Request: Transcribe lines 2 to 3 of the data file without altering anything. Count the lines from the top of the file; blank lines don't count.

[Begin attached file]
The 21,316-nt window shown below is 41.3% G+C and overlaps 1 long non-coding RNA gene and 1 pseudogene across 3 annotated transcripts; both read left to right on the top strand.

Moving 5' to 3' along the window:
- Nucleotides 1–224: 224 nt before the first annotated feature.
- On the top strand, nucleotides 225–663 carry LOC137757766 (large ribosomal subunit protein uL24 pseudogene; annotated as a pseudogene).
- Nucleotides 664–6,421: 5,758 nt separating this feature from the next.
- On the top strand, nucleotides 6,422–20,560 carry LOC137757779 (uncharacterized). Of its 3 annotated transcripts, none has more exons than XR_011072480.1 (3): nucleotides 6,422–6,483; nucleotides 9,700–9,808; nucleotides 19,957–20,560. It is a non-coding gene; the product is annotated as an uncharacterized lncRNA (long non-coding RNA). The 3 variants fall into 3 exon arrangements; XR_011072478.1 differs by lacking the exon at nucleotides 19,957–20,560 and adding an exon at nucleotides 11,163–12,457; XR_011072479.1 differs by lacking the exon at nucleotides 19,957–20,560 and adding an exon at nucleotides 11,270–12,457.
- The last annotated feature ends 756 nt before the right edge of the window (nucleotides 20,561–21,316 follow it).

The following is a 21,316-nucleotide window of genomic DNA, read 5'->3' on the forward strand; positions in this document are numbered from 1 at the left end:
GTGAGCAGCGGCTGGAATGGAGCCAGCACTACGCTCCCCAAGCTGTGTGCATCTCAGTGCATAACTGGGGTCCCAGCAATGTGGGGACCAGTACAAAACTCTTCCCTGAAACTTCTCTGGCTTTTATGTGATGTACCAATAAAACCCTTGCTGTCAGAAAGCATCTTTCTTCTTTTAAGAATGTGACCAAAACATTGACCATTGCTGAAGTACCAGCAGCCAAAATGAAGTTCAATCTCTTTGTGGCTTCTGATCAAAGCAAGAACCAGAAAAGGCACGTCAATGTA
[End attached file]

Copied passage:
Moving 5' to 3' along the window:
- Nucleotides 1–224: 224 nt before the first annotated feature.